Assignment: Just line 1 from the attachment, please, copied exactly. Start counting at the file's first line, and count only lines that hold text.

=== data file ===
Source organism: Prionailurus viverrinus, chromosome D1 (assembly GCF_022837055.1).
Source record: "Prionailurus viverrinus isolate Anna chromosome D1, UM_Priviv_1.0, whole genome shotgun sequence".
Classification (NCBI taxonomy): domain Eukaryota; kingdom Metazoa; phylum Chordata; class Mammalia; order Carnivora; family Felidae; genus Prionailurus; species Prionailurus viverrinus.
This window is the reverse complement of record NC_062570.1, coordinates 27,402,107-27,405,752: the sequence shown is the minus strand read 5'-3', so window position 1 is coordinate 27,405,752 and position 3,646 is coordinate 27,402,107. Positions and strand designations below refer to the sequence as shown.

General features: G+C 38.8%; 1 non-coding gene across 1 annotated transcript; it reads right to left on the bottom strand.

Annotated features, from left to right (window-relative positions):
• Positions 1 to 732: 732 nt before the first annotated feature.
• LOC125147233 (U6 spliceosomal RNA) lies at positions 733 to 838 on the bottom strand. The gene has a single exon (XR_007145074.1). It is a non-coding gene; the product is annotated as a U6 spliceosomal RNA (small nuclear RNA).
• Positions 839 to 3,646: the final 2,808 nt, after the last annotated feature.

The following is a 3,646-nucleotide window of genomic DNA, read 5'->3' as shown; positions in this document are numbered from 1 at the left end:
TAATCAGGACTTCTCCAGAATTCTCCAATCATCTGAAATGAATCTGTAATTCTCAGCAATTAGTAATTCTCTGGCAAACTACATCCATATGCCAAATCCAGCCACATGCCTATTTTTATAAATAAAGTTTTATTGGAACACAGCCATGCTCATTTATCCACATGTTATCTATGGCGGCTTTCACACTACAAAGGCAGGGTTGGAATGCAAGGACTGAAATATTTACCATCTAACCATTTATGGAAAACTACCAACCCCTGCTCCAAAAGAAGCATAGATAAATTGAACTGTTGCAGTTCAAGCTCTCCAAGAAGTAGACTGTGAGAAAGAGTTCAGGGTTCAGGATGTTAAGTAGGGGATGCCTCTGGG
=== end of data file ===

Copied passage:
Source organism: Prionailurus viverrinus, chromosome D1 (assembly GCF_022837055.1).